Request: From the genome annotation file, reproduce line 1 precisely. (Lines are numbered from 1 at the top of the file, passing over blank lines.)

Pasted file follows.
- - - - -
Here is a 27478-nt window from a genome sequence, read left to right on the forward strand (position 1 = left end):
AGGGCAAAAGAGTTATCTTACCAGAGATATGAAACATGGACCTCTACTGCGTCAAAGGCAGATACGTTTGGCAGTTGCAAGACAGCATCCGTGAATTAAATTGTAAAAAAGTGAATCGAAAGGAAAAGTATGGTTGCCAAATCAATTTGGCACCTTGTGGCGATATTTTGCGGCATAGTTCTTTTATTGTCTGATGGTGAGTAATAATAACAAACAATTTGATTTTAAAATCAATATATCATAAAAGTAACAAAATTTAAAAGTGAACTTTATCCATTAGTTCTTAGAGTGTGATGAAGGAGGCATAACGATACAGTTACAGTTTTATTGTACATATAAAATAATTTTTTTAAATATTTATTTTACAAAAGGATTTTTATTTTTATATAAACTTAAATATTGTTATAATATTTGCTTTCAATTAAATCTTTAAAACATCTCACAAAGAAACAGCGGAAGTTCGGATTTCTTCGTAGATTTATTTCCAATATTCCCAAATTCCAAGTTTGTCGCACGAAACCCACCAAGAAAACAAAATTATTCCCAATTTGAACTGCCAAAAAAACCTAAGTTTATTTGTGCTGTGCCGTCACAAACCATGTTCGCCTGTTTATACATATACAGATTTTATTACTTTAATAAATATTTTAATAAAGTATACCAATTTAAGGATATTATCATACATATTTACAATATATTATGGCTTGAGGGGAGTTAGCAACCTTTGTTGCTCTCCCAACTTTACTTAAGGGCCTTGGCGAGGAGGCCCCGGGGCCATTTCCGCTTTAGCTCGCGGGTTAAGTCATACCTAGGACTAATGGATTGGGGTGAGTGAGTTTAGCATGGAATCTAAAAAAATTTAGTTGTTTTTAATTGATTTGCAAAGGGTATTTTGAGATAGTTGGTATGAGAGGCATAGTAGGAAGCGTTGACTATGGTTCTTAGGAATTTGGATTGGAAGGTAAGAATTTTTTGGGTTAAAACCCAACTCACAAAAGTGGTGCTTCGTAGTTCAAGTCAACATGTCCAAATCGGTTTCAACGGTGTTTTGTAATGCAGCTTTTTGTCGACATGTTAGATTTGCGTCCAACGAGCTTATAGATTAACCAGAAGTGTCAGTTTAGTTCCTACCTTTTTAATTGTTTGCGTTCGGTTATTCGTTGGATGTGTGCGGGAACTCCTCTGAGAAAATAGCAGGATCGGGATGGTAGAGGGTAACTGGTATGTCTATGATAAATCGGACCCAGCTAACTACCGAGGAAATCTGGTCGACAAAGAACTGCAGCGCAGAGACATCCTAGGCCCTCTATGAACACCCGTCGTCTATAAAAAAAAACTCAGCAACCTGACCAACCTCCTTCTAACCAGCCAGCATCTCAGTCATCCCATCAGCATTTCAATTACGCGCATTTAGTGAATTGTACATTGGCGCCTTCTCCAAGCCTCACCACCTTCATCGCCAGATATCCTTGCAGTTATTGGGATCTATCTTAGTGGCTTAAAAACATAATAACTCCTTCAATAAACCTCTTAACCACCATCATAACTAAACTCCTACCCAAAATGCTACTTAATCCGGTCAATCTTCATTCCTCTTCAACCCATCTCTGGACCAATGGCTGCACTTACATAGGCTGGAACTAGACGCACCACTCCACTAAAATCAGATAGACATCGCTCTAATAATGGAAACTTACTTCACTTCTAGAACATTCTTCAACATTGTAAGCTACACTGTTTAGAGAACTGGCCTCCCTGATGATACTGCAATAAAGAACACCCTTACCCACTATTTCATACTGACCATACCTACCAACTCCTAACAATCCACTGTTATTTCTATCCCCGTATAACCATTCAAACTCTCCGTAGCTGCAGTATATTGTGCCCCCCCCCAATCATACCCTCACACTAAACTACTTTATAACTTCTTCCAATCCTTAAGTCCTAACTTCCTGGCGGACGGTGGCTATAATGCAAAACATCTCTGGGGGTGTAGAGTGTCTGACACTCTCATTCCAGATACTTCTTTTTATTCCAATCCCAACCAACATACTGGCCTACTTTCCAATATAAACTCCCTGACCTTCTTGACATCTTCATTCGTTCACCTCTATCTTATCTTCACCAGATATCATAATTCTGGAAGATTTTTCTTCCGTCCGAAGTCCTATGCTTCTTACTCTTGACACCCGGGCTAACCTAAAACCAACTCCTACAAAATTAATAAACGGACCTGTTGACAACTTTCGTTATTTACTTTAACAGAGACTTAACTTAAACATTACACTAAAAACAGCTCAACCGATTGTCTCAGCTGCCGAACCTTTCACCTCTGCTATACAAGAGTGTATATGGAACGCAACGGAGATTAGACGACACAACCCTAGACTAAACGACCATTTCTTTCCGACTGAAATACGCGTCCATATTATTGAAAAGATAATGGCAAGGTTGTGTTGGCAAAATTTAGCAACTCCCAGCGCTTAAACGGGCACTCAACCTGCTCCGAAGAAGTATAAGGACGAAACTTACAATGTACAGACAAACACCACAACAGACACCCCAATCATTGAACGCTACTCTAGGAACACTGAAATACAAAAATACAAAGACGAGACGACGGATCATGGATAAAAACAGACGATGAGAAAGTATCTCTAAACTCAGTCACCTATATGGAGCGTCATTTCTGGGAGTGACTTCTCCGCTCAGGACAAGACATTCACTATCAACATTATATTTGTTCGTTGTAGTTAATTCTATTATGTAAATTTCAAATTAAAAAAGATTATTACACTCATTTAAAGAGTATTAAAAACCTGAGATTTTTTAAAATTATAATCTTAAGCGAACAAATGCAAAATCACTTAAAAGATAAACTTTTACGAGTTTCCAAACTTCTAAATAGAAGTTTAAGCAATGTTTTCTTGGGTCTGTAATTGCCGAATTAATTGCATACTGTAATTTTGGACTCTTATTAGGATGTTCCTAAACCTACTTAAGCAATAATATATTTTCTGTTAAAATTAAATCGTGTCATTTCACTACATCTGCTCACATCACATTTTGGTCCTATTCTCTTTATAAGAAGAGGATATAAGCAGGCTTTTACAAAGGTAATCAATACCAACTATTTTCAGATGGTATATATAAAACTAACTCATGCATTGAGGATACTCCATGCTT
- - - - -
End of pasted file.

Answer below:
Here is a 27478-nt window from a genome sequence, read left to right on the forward strand (position 1 = left end):